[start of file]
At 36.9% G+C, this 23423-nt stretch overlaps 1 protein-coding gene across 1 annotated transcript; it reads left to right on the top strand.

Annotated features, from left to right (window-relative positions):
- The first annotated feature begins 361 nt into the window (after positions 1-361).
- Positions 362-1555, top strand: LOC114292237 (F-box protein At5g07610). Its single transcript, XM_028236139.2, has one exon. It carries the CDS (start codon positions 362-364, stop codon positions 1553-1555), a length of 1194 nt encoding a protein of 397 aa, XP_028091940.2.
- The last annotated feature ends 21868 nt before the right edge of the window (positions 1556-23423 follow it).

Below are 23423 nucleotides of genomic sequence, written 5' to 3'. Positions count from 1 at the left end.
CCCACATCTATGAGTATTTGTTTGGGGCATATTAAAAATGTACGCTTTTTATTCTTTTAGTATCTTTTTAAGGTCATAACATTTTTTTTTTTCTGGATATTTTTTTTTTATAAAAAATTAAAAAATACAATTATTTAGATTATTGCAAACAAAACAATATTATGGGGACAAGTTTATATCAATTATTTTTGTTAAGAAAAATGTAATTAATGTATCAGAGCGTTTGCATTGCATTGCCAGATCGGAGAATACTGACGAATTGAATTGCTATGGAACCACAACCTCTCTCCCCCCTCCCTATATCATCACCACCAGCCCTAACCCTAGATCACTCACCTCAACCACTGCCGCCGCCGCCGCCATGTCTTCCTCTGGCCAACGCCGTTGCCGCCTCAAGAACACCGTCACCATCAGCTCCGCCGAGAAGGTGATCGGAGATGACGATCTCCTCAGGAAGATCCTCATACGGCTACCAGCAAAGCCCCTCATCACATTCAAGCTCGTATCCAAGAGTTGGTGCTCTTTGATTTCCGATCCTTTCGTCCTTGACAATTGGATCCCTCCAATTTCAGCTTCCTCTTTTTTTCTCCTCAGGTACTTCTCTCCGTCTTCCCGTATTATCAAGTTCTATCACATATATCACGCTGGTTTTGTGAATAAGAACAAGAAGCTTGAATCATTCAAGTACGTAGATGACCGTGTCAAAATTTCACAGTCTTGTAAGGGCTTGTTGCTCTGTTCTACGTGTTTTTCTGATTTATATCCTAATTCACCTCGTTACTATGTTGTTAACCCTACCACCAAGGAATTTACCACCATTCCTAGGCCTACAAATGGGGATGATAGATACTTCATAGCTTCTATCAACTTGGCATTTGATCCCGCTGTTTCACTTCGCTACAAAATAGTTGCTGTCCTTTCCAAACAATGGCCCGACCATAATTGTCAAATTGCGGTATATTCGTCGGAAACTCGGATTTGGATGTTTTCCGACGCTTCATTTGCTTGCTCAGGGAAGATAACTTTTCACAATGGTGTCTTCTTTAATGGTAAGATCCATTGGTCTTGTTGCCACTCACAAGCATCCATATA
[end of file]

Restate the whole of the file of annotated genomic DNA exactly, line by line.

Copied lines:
At 36.9% G+C, this 23423-nt stretch overlaps 1 protein-coding gene across 1 annotated transcript; it reads left to right on the top strand.

Annotated features, from left to right (window-relative positions):
- The first annotated feature begins 361 nt into the window (after positions 1-361).
- Positions 362-1555, top strand: LOC114292237 (F-box protein At5g07610). Its single transcript, XM_028236139.2, has one exon. It carries the CDS (start codon positions 362-364, stop codon positions 1553-1555), a length of 1194 nt encoding a protein of 397 aa, XP_028091940.2.
- The last annotated feature ends 21868 nt before the right edge of the window (positions 1556-23423 follow it).

Below are 23423 nucleotides of genomic sequence, written 5' to 3'. Positions count from 1 at the left end.
CCCACATCTATGAGTATTTGTTTGGGGCATATTAAAAATGTACGCTTTTTATTCTTTTAGTATCTTTTTAAGGTCATAACATTTTTTTTTTTCTGGATATTTTTTTTTTATAAAAAATTAAAAAATACAATTATTTAGATTATTGCAAACAAAACAATATTATGGGGACAAGTTTATATCAATTATTTTTGTTAAGAAAAATGTAATTAATGTATCAGAGCGTTTGCATTGCATTGCCAGATCGGAGAATACTGACGAATTGAATTGCTATGGAACCACAACCTCTCTCCCCCCTCCCTATATCATCACCACCAGCCCTAACCCTAGATCACTCACCTCAACCACTGCCGCCGCCGCCGCCATGTCTTCCTCTGGCCAACGCCGTTGCCGCCTCAAGAACACCGTCACCATCAGCTCCGCCGAGAAGGTGATCGGAGATGACGATCTCCTCAGGAAGATCCTCATACGGCTACCAGCAAAGCCCCTCATCACATTCAAGCTCGTATCCAAGAGTTGGTGCTCTTTGATTTCCGATCCTTTCGTCCTTGACAATTGGATCCCTCCAATTTCAGCTTCCTCTTTTTTTCTCCTCAGGTACTTCTCTCCGTCTTCCCGTATTATCAAGTTCTATCACATATATCACGCTGGTTTTGTGAATAAGAACAAGAAGCTTGAATCATTCAAGTACGTAGATGACCGTGTCAAAATTTCACAGTCTTGTAAGGGCTTGTTGCTCTGTTCTACGTGTTTTTCTGATTTATATCCTAATTCACCTCGTTACTATGTTGTTAACCCTACCACCAAGGAATTTACCACCATTCCTAGGCCTACAAATGGGGATGATAGATACTTCATAGCTTCTATCAACTTGGCATTTGATCCCGCTGTTTCACTTCGCTACAAAATAGTTGCTGTCCTTTCCAAACAATGGCCCGACCATAATTGTCAAATTGCGGTATATTCGTCGGAAACTCGGATTTGGATGTTTTCCGACGCTTCATTTGCTTGCTCAGGGAAGATAACTTTTCACAATGGTGTCTTCTTTAATGGTAAGATCCATTGGTCTTGTTGCCACTCACAAGCATCCATATA